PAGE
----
News & Information

News Media Literacy and Conspiracy

Top of Mind with Julie Rose

  • Jan 18, 2018 4:14 am
  • 19:31

Guest: Stephanie Craft, PhD, Professor of Journalism, University of Illinois Today President Trump had said he’d hold his “Fake News Awards” to single out “the most corrupt & biased of the Mainstream Media.” It’s unclear if that event will actually happen, but Trump has made no secret of his dislike for outlets ranging from CNN to the New York Times. What Trump calls “fake news” are generally well-sourced and responsibly reported stories that he simply disagrees with. If the story is too critical of him, it’s “fake news.” But that’s confusing, because there’s a form of “fake news” that really is fake - conspiracy theories and made-up stories - and we know there’s a problem with that kind of thing duping Americans. President Trump has actually promoted some of those conspiracy theories – like the one about Barack Obama not being born in America.  With the President muddying the waters about the nature of truth, how can we expect casual consumers of the news to tell the difference between fact and fiction online?

M.C. Escher: Finding Balance in Chaos

22:28 MINS

Guest: Kenneth Hartvigsen, Curator, Museum of Art, Brigham Young University If the name M.C. Escher doesn’t bring an image immediately to mind, think of a mind-bending black and white sketch you may have seen on a poster or a T-shirt or a mug. There’s a famous one with staircases that appear to be going up and down and even upside down all at the same time. Or there’s the image of two hands with pens that appear to be sketching themselves off the paper and into three-dimensional reality. And there’s a whole series of famous Escher prints that start as one geometrical design and morph across the page into something completely different. They’re the kind of eye-teasing images that, once they’ve drawn you in, you don’t want to look away.   See some of Escher’s work here.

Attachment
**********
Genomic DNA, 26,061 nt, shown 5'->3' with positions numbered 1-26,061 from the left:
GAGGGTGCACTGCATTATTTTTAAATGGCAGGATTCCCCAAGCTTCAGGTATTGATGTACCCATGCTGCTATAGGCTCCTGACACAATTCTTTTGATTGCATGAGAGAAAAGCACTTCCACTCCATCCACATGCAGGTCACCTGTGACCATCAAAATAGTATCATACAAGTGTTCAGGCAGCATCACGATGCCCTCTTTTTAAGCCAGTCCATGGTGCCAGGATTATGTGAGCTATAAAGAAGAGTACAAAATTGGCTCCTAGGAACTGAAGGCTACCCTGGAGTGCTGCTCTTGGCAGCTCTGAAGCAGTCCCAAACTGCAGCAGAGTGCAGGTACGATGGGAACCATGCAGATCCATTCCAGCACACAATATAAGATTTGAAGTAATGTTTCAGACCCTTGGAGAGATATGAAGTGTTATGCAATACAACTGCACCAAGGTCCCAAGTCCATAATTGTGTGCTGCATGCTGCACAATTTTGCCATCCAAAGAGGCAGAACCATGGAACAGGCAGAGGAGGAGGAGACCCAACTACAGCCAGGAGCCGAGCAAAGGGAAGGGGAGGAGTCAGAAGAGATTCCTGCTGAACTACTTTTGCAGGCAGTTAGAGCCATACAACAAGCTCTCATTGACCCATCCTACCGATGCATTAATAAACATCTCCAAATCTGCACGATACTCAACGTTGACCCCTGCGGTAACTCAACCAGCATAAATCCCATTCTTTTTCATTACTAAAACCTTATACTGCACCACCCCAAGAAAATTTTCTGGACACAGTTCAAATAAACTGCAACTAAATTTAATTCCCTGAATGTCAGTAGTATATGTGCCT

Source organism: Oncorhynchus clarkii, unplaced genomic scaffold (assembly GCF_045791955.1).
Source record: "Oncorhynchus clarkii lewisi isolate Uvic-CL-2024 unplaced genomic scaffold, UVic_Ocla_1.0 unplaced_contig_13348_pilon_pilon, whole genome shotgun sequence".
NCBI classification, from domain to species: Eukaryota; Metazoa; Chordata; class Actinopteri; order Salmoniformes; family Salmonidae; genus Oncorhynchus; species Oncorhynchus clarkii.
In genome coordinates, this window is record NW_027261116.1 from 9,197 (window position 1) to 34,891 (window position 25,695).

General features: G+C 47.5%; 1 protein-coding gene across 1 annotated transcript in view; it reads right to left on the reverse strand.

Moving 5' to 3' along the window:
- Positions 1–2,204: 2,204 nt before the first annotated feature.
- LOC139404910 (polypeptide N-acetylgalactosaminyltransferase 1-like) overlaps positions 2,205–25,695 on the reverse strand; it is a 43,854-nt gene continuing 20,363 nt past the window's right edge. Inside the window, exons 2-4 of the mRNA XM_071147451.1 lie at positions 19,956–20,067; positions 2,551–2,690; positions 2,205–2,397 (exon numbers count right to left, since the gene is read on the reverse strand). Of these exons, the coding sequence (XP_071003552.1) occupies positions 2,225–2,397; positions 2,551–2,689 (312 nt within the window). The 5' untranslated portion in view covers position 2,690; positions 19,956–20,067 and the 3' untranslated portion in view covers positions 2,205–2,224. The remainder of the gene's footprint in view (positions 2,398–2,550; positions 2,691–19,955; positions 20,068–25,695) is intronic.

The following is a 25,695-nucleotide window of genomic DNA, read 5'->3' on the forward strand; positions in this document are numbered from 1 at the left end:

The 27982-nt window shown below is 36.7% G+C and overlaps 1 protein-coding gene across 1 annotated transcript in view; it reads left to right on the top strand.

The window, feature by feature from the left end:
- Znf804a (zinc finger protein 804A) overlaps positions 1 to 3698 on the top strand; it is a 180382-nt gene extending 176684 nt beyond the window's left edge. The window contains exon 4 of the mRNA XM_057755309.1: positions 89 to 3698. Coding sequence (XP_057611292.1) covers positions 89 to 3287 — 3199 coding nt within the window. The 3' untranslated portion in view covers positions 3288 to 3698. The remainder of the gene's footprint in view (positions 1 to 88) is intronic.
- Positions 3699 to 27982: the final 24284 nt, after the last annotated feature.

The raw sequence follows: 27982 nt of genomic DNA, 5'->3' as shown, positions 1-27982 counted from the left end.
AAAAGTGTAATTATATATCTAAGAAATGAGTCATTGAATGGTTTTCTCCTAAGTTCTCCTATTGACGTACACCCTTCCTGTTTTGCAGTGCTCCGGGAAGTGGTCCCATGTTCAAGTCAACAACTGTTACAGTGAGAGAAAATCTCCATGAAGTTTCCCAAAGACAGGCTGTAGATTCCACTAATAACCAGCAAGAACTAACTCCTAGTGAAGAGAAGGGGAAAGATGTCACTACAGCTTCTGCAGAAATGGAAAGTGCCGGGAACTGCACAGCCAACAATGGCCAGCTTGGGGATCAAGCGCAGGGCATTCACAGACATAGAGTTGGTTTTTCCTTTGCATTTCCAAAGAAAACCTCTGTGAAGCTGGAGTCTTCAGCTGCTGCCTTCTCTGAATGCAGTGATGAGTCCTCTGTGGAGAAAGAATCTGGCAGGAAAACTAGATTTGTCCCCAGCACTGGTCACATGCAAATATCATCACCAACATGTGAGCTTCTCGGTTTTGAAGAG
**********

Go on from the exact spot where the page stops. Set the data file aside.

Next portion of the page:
Guest: Kenneth Hartvigsen, Curator, Museum of Art, Brigham Young University If the name M.C. Escher doesn’t bring an image immediately to mind, think of a mind-bending black and white sketch you may have seen on a poster or a T-shirt or a mug. There’s a famous one with staircases that appear to be going up and down and even upside down all at the same time. Or there’s the image of two hands with pens that appear to be sketching themselves off the paper and into three-dimensional reality. And there’s a whole series of famous Escher prints that start as one geometrical design and morph across the page into something completely different. They’re the kind of eye-teasing images that, once they’ve drawn you in, you don’t want to look away.   See some of Escher’s work here.